Friday, March 12, 2010

Cola Memories

No, I am not selling this product. However, history must be observed. It was on this date in 1894 that the concoction was first sold in bottles. The cola wars and the soft drink industry has been a major part of our culture. Too much so, for who can deny that we would all be better off if only we stopped the consumption of the stuff entirely?

My Dad used to confound the young waitresses in restaurants by ordering "Adam's Ale." Of course he was referring to nature's original drink and the only one that is an absolute condition of our existence.

A few snippets of cola history from my own youth, the reflections for my own entertainment. But of course I hope you enjoy them, and perhaps recall some of your own experiences.

1) Soft drinks were a virtual unknown in our household when I was a child. However, on very rare occasions Dad would bring home a bottle of Pepsi Cola (with "12 full ounces-- that's a lot!"). Mom would combine it with a like amount of water and each of us would get a glass of the wonderful treat along with our supper. Very rare. And obviously memorable.

2) As I grew and eventually acquired means of earning small amounts of cash, my taste turned to RC cola. Again, twelve ounces as opposed to the six and one-half ounces Coke provided for the same nickel. I liked Dr. Pepper, too, but should I include that fact in a cola tale? I have earlier recounted my penchant for buying a bottle of RC and a five-cent pack of Planters Peanuts, taking a long swig of the cola and pouring the peanuts into the throat of the bottle. Mmmmmm!

3) The deposit on pop bottles was two cents. (Yes, they were "pop" bottles. "Soda" was something Mom used in cooking or gave you a dose of when you had a belly-ache.) This bottle deposit was a boon to us kids, because, people being the slobs they are, often threw the bottles out along the road, just as many morons dispose of their trash yet today. We would collect the bottles and turn them in at the corner grocery for the proceeds. Which of course the grocer got back immediately because of the candy counter and pop case.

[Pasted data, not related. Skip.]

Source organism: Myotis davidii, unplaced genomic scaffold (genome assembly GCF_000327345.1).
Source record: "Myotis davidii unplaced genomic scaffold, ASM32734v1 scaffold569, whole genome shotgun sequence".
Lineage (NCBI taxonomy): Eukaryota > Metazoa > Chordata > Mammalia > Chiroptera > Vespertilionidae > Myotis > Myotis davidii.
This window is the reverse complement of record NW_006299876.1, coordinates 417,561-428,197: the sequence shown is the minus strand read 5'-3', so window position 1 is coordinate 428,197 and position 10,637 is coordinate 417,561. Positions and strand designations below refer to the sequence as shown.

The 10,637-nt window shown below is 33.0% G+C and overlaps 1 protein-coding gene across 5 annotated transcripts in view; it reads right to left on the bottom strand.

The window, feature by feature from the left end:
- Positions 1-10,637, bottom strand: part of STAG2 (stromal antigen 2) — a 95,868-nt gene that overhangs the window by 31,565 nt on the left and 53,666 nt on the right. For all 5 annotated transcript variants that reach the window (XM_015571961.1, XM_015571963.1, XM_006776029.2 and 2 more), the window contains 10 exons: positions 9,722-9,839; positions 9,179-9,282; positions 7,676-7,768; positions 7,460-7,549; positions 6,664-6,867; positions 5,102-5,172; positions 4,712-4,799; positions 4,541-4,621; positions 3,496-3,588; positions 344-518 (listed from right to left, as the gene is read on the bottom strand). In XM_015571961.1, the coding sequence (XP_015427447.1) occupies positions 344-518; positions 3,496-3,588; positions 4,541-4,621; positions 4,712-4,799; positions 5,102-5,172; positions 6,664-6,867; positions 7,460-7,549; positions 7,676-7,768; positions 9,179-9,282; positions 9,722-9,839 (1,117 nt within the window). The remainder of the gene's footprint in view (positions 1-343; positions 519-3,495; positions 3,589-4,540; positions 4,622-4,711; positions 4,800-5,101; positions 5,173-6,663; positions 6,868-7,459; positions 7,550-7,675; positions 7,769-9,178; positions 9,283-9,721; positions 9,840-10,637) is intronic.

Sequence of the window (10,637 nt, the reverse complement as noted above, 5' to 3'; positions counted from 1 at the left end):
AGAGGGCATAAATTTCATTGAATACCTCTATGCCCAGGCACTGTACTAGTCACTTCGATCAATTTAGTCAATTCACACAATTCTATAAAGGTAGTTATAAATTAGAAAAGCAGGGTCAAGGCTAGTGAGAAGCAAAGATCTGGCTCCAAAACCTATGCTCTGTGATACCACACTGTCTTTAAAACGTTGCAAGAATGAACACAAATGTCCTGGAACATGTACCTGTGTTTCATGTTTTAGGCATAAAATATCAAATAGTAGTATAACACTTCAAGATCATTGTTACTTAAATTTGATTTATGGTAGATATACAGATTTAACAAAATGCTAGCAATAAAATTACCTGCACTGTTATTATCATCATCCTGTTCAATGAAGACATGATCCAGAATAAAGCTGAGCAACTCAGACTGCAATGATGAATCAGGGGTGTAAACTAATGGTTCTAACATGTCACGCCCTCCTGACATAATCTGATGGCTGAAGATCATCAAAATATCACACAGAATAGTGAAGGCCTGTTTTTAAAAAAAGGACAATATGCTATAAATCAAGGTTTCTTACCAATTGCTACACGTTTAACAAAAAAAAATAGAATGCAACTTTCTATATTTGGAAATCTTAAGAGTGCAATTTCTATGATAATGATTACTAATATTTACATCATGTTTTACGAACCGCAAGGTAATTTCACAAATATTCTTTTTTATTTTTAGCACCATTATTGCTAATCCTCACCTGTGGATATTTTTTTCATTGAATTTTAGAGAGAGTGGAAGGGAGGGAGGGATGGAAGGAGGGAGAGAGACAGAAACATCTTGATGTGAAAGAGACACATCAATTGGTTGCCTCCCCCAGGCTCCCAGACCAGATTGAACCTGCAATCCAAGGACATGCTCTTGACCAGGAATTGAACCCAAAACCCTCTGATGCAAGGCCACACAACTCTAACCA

4) When I was very young, I was introduced to the soda fountain at the Woolworth's. This by my friend who somehow had the means to patronize such a place. Lime Coke was pretty good, but again a dime and the glass was very small. Donald preferred something he called a "phosphate," whatever that might have been.

5) As a teenager I delivered telegrams for Western Union. I would often stop on a hot summer day in the lobby of the Mining Exchange building where the Coke machine would take ten cents of my hard-earned pay. Ten cents because, though the pop was a nickel, the bottles were too small to quench my thirst and I required two of them.

What memories of your youth do these tales evoke?


Anonymous said...

I grew up in an RC household. My parents were on a tight budget but Dad liked a pop and some nuts at night, and RC was the least expensive national brand. (He didn't put the nuts in the bottle, though!) Every week, seven of the eight 16-oz bottles were for him, leaving one for my brother and I to split. We fought so over who had more in their glass -- and the difference could be measured in drams -- that Mom said, "I'll have no arguments. Whichever of you pours, the other picks." If my brother and I could only have afforded titration equipment...